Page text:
UK launches new research institute tasked with improving drug discovery
- The U.K. government has announced funding for the first wave of projects to take place at the £103 million (about $138 million) Rosalind Franklin Institute (RFI), a new life sciences research institute based at the Harwell campus, near Oxford.
- The aim of the institute is to use artificial intelligence, robotics and other physical sciences technologies to tackle challenges in life sciences and healthcare, in particular the hurdles faced in the often long process of drug discovery.
- In this first phase, the RFI will invest about $8 million in the development of next-generation imaging methods and on new chemical methods and strategies for drug discovery.
The Rosalind Franklin Institute, which was announced in February 2017, is an independent organization funded by the U.K. government through the Engineering and Physical Sciences Research Council and operated by 10 U.K. universities.
The institute's central hub, due to open in 2020, will be at the Research Campus at Harwell, and the roughly $54 million build will be delivered by the Science and Technology Facilities Council. The hub will host 150 researchers from both academia and industry, with equipment and physical scientists, engineers and life scientists based at 'spokes' at the partner network of universities, including Oxford and Cambridge among others.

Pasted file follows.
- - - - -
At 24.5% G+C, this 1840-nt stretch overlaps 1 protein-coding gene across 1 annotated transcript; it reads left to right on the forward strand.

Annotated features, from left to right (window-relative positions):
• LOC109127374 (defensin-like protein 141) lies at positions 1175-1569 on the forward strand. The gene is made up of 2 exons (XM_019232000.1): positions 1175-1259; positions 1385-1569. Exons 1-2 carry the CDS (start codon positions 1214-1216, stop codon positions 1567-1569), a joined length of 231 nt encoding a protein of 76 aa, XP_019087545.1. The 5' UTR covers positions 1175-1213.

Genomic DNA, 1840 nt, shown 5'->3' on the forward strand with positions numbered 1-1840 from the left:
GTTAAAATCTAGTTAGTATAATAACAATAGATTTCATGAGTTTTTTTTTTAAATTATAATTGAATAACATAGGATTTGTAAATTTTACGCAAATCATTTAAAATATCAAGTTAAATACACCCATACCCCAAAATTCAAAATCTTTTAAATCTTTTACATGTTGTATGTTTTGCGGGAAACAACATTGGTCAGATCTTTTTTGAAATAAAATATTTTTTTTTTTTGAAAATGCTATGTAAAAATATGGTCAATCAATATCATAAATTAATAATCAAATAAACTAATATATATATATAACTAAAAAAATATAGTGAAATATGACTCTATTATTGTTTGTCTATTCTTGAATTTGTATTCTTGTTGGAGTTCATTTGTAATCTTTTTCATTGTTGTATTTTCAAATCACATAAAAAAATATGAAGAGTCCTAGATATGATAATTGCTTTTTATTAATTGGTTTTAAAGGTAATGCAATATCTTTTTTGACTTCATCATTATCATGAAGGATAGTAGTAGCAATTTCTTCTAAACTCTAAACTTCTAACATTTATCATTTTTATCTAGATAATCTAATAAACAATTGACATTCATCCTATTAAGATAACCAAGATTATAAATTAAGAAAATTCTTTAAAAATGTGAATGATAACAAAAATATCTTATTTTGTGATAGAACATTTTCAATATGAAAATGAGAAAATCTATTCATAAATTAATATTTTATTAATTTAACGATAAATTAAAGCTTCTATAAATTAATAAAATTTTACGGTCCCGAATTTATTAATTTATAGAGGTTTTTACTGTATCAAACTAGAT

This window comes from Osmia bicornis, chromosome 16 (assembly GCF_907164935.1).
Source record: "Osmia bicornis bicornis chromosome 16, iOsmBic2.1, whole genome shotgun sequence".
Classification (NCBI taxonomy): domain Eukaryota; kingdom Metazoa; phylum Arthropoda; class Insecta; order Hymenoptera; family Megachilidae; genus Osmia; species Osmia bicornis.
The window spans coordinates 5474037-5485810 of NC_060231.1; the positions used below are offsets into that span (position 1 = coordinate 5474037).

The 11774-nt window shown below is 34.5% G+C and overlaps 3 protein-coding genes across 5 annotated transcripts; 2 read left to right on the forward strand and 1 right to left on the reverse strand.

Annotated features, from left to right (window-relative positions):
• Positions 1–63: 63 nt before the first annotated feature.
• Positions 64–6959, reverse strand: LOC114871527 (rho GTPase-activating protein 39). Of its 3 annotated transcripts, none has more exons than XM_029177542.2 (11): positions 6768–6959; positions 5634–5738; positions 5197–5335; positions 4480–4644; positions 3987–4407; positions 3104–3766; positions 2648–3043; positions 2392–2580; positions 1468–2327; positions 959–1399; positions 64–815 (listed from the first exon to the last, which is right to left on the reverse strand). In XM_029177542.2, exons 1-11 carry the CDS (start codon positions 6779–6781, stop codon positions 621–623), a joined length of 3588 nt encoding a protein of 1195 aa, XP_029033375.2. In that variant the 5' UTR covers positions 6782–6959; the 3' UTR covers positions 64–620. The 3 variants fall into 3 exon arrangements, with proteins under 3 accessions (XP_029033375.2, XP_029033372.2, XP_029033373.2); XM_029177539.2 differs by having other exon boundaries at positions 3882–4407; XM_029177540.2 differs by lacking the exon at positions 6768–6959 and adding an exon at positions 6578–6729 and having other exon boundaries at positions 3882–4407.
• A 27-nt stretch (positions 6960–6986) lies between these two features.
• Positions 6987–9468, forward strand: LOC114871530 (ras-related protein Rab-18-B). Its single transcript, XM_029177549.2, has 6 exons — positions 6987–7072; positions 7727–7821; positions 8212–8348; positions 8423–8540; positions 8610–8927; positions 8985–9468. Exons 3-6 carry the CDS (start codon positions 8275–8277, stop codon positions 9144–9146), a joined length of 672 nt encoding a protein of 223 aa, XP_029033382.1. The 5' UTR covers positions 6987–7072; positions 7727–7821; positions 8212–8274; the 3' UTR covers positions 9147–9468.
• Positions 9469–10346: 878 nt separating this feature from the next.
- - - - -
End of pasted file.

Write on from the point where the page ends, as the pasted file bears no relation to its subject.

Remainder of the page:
The first tranche of funding covers development of three new areas. These include development of an advanced real-time video camera to support a new form of sound- and light-based cancer treatment, and a facility that will harness artificial intelligence to generate new drugs for clinical testing more quickly.
A second focus is a planned fully-automated and hands-free drug discovery facility, which will be developed through a collaboration between small and large companies, universities, and the Medicines Discovery Catapult. The facility will include instrumentation that allows for improved observation of the interactions between drug candidates and target proteins.
"This won't be a traditional chemistry lab. It will have a unique design and harness robotics and AI to automate the discovery process. It will allow hundreds or thousands of candidate molecules to be investigated at a time. We aim to increase productivity by 5 to 10 times," said lead scientist Adam Nelson of the University of Leeds in a statement.
The RFI is named after the scientist Rosalind Franklin, whose work on the use of X-rays to study biological structures played a crucial role in the discovery of the structure of DNA.
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